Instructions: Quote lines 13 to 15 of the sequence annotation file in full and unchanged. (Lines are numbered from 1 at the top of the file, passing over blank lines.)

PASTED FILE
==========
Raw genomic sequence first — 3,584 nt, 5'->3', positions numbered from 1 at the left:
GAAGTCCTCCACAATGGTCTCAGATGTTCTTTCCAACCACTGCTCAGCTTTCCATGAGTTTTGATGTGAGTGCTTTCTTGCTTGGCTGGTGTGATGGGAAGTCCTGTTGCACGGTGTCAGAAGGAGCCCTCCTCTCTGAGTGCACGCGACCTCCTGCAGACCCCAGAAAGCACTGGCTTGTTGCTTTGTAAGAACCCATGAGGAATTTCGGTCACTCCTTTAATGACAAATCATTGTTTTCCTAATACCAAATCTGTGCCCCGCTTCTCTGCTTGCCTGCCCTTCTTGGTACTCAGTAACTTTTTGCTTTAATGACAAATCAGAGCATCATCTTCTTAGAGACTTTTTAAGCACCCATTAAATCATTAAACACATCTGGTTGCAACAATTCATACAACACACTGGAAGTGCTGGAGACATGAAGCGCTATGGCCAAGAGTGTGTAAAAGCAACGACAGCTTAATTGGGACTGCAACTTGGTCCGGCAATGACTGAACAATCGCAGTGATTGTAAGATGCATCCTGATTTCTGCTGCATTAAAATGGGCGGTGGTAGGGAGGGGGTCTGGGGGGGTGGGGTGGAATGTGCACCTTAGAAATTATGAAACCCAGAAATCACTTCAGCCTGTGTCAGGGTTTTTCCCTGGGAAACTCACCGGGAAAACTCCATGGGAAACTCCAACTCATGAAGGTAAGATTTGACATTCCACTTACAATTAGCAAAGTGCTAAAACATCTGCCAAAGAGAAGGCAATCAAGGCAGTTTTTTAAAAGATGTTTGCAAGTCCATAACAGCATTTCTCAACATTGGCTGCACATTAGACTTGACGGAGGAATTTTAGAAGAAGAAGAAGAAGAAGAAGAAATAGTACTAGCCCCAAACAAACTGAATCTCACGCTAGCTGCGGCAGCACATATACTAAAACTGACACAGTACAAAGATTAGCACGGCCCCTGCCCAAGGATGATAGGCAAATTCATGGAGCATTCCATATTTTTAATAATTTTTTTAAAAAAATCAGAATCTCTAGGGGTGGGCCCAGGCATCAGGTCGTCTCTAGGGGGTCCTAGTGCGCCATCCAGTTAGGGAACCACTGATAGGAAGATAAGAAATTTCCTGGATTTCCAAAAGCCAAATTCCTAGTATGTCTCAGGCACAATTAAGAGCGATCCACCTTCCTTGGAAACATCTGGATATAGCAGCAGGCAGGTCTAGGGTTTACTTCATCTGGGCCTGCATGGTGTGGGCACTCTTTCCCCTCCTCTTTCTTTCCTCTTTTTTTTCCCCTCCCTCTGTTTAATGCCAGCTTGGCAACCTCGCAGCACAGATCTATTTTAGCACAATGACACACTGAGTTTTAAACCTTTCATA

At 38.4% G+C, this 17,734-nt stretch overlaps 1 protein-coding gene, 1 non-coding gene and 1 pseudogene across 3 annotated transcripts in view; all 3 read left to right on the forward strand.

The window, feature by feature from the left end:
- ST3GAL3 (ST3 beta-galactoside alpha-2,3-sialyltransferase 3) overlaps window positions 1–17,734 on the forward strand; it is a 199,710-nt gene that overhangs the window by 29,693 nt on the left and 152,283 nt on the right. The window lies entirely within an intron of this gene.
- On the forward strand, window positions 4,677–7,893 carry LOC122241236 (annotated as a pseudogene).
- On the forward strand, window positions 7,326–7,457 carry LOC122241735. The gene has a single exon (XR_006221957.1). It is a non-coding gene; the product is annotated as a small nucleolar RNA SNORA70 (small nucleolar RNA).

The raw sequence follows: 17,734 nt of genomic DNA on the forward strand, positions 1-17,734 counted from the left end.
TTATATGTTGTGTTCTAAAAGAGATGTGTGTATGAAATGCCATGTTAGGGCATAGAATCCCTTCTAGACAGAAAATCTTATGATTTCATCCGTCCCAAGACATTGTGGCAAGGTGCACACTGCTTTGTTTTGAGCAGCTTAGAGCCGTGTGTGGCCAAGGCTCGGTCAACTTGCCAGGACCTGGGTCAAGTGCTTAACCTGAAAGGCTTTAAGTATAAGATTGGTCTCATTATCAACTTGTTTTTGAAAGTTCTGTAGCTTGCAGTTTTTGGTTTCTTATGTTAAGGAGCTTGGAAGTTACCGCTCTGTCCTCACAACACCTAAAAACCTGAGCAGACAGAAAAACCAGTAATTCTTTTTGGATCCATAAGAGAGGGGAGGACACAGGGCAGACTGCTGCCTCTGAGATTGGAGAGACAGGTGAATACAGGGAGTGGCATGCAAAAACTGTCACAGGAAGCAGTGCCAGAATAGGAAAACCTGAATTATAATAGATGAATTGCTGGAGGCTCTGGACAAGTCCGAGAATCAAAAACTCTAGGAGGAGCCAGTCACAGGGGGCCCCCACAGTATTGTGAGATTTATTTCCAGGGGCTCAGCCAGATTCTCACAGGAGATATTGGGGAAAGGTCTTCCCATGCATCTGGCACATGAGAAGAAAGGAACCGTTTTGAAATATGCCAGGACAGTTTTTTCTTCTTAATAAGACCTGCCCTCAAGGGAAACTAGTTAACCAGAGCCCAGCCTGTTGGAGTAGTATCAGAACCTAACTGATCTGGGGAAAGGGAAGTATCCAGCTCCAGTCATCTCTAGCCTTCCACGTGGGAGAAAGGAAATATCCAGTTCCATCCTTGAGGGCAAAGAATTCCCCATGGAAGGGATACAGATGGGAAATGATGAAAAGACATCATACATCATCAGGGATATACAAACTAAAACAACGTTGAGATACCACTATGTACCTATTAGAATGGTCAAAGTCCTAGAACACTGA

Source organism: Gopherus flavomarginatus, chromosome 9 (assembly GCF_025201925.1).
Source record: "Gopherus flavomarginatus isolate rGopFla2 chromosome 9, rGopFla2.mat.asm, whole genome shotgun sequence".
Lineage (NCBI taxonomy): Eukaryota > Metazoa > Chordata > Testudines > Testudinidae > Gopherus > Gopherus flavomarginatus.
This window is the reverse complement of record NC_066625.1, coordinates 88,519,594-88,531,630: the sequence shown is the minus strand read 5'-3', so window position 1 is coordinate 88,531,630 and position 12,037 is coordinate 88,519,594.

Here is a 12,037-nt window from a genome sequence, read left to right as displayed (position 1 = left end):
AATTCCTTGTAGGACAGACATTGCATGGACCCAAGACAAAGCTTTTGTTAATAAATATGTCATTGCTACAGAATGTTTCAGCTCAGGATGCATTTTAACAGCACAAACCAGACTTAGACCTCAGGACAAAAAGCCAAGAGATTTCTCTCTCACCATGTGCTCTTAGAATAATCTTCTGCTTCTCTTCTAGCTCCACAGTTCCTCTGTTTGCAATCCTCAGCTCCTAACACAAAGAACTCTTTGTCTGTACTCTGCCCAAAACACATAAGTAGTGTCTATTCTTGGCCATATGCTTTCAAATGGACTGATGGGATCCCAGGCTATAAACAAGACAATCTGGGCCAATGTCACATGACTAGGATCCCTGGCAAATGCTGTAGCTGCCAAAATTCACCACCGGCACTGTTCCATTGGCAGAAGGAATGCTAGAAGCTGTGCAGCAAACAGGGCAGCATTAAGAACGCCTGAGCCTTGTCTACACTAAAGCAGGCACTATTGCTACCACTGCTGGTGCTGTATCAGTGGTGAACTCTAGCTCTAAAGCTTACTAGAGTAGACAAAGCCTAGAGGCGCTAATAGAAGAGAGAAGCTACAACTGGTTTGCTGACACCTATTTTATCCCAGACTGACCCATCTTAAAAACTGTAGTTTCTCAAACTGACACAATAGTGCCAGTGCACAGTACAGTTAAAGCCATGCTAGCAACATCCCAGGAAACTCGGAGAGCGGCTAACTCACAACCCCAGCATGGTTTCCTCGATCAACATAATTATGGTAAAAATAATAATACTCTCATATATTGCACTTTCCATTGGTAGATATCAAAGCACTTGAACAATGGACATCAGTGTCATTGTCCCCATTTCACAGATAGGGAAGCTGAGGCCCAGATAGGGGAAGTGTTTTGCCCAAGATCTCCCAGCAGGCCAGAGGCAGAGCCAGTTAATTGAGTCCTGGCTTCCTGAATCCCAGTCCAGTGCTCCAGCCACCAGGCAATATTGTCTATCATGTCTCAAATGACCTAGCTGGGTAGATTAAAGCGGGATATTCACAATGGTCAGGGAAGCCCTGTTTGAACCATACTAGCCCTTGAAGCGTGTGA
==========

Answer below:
This window is the reverse complement of record NC_066625.1, coordinates 88,519,594-88,531,630: the sequence shown is the minus strand read 5'-3', so window position 1 is coordinate 88,531,630 and position 12,037 is coordinate 88,519,594.

Here is a 12,037-nt window from a genome sequence, read left to right as displayed (position 1 = left end):
AATTCCTTGTAGGACAGACATTGCATGGACCCAAGACAAAGCTTTTGTTAATAAATATGTCATTGCTACAGAATGTTTCAGCTCAGGATGCATTTTAACAGCACAAACCAGACTTAGACCTCAGGACAAAAAGCCAAGAGATTTCTCTCTCACCATGTGCTCTTAGAATAATCTTCTGCTTCTCTTCTAGCTCCACAGTTCCTCTGTTTGCAATCCTCAGCTCCTAACACAAAGAACTCTTTGTCTGTACTCTGCCCAAAACACATAAGTAGTGTCTATTCTTGGCCATATGCTTTCAAATGGACTGATGGGATCCCAGGCTATAAACAAGACAATCTGGGCCAATGTCACATGACTAGGATCCCTGGCAAATGCTGTAGCTGCCAAAATTCACCACCGGCACTGTTCCATTGGCAGAAGGAATGCTAGAAGCTGTGCAGCAAACAGGGCAGCATTAAGAACGCCTGAGCCTTGTCTACACTAAAGCAGGCACTATTGCTACCACTGCTGGTGCTGTATCAGTGGTGAACTCTAGCTCTAAAGCTTACTAGAGTAGACAAAGCCTAGAGGCGCTAATAGAAGAGAGAAGCTACAACTGGTTTGCTGACACCTATTTTATCCCAGACTGACCCATCTTAAAAACTGTAGTTTCTCAAACTGACACAATAGTGCCAGTGCACAGTACAGTTAAAGCCATGCTAGCAACATCCCAGGAAACTCGGAGAGCGGCTAACTCACAACCCCAGCATGGTTTCCTCGATCAACATAATTATGGTAAAAATAATAATACTCTCATATATTGCACTTTCCATTGGTAGATATCAAAGCACTTGAACAATGGACATCAGTGTCATTGTCCCCATTTCACAGATAGGGAAGCTGAGGCCCAGATAGGGGAAGTGTTTTGCCCAAGATCTCCCAGCAGGCCAGAGGCAGAGCCAGTTAATTGAGTCCTGGCTTCCTGAATCCCAGTCCAGTGCTCCAGCCACCAGGCAATATTGTCTATCATGTCTCAAATGACCTAGCTGGGTAGATTAAAGCGGGATATTCACAATGGTCAGGGAAGCCCTGTTTGAACCATACTAGCCCTTGAAGCGTGTGA